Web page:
Local skier takes to the air
With the goal of furthering research into the debilitating auto-immune disease lupus, veteran Ajax ski instructor Tommy Waltner is putting his own health on the line – or rather in the air – all season long.
The old-school-turned-new-school skier launched his crusade to raise millions for lupus research yesterday at the base of Aspen Mountain by landing the first of six “loops,” or aerial flips, on skis. And if all goes according to the flight plan, Waltner, at age 50, will turn two or three hundred loops by this time next year as part of his “Loops for Lupus” benefit campaign.
“I don’t think I’ll bend any more skis, I’ve got it down now – the last one I nailed,” he grinned. “It’s all a timing deal,” said Waltner after Tuesday’s aerials, as he bent his skis back to true following a few rough landings.
Yesterday’s kick-off event was complemented by a “Three Loop Circus” at the the Silver Circle Ice Rink in the late afternoon, which featured members of the Aspen Skating Club, the Silver City Gymnastics Club and the Aspen Team Ropers performing various loop interpretations.
Following the New Year, Waltner will launch loops on skis daily at the planned terrain park just above Bonnie’s restaurant on Aspen Mountain. And presently, he is accepting pledges from individuals and businesses interested in coming aboard to help raise money. The Lupus Foundation of Colorado teamed up with Loops for Lupus in mid-October, and since then, several other lupus organizations – along with corporate sponsors, such as Obermeyer – have signed on as well.
It’s estimated that more than 12 million Americans have lupus. It affects one in 185 Americans, including an estimated one in 102 women, and one in 62 African American and Hispanic women. It’s more prevalent than AIDS, leukemia, muscular dystrophy, cerebral palsy, multiple sclerosis and cystic fibrosis combined, according to Waltner.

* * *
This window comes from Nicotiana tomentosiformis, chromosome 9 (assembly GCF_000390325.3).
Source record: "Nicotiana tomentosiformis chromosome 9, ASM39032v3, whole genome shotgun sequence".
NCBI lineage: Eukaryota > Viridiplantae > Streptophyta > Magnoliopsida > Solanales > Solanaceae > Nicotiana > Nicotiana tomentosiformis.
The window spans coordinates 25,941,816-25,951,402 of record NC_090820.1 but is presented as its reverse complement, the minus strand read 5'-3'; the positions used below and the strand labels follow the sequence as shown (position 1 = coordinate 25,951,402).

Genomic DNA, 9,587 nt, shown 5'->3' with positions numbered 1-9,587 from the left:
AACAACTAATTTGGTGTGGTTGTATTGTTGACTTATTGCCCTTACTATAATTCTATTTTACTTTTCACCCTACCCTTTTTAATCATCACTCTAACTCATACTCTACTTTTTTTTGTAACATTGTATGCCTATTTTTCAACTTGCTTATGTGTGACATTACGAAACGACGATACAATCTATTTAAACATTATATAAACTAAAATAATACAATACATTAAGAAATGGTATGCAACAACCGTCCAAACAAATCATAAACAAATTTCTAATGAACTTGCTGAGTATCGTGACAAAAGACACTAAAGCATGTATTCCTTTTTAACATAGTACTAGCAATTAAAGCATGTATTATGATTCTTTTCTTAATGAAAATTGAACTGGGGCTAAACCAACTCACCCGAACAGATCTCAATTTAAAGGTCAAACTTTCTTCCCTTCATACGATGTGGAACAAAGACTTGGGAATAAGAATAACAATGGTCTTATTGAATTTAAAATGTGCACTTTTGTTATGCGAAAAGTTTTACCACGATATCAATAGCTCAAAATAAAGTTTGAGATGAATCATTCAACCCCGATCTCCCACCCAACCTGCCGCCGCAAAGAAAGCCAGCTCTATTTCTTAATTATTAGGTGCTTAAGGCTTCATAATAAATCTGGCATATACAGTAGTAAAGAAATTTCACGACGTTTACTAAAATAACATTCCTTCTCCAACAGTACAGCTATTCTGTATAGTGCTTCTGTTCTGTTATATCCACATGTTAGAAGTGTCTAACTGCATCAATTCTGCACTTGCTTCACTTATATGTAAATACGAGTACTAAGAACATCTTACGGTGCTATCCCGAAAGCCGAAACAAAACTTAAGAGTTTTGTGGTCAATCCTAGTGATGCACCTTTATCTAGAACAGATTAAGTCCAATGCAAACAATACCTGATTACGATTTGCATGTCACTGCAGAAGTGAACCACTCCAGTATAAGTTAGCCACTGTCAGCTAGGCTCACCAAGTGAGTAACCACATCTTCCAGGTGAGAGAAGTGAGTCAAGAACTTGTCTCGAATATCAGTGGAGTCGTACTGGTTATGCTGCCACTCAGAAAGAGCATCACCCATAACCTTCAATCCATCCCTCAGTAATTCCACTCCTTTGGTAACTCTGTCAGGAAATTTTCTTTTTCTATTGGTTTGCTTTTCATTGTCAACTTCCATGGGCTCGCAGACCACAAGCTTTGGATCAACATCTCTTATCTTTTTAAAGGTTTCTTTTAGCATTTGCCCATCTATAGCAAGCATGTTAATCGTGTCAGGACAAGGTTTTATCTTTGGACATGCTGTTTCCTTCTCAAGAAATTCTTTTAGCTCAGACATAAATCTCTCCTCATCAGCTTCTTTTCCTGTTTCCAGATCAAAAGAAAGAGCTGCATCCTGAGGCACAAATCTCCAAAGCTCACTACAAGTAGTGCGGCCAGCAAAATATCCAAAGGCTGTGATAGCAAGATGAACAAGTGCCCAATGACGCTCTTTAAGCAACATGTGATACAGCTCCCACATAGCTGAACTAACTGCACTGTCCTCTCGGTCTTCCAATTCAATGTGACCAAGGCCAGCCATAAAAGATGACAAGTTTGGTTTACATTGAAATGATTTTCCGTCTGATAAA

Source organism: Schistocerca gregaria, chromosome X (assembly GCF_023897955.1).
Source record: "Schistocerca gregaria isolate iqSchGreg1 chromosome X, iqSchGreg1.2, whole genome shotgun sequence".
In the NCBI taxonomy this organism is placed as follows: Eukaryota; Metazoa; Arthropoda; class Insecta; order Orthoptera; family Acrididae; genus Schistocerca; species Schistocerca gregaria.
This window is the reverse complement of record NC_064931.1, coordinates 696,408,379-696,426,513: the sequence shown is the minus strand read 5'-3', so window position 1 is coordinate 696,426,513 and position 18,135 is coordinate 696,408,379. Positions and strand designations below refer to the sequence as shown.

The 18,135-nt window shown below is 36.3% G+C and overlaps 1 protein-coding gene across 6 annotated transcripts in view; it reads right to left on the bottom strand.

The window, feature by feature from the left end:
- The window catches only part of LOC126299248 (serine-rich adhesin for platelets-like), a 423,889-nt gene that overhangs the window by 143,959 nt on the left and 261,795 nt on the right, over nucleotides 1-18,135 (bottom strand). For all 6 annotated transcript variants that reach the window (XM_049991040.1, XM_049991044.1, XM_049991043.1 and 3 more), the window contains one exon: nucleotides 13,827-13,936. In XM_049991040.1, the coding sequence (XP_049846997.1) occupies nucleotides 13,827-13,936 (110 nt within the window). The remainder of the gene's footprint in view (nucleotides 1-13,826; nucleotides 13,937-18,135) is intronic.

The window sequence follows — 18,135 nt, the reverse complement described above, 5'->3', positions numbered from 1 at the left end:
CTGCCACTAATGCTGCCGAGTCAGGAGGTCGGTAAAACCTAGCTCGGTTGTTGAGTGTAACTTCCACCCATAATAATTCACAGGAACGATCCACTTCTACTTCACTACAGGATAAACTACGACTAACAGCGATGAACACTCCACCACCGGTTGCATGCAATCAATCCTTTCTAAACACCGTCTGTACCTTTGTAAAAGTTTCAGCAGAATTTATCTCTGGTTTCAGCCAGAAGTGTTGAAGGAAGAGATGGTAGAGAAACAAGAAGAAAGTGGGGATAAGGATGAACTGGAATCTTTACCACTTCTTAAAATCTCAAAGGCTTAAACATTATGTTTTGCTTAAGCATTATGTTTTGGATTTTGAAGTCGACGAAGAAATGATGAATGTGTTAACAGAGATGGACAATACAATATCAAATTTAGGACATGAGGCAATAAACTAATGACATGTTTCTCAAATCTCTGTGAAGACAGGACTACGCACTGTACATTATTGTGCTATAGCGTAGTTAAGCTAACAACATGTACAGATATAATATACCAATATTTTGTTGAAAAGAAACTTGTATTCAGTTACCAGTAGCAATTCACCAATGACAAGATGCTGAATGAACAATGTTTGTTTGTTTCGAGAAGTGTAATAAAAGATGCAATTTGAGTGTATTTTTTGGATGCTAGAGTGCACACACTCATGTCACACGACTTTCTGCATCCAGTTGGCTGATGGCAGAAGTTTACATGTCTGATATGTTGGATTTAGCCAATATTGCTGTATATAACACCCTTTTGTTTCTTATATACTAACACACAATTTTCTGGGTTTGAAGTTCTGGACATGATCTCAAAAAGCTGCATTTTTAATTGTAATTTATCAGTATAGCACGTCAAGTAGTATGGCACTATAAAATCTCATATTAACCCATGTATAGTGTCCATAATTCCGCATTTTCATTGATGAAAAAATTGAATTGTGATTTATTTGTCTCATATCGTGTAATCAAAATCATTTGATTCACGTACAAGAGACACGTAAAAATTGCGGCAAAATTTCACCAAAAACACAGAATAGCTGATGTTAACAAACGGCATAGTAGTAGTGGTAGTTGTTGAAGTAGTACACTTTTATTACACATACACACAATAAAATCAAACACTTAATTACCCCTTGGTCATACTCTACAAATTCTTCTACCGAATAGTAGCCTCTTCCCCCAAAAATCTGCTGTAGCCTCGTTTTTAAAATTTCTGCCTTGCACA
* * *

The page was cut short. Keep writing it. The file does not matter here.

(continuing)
Like most people, lupus was a foreign concept to Waltner, until a few years ago when his mother-in-law was diagnosed with an acute case. And when Waltner and his wife Joanie began investigating treatment options, they came away shocked at the lack of funding dedicated toward lupus research and patient care.
Waltner said about a year ago, all of sudden he realized that he could make a difference, and Loops for Lupus was born. An avid skier since childhood, in the 1960s in California a young Waltner got word of the aerial stunts that the likes of Stein Eriksen, Tom Leroy and others were pulling off. Soon after, at 15, Waltner hucked his first flip on skis.
The Guiness Book of World Records is even considering creating a category for Walter: the youngest and oldest individual to perform the daring feat on skis, or so Waltner says. And while most new-school skiers these days more commonly throw back flips, Waltner -staying true to his roots – Waltner favors the tricky front flip.
“Front flips, that’s all we used to do in the old days,” he said.
“We’re shooting for millions, because it’s going to be a year-long campaign and we’re really hoping this thing will snowball,” Waltner said. “We’d like to involve as many businesses and people as we can. Another reason I really wanted to do this is for awareness – anytime women get a disease more than men, it stays in the closet – this should be an eye-opener. There’s a lot of people in this valley with lupus, and I’m meeting more every day.”
For additional information about Loops for Lupus, visit its Web site at http://www.loopsforlupus.org or call Waltner at 927-3983.
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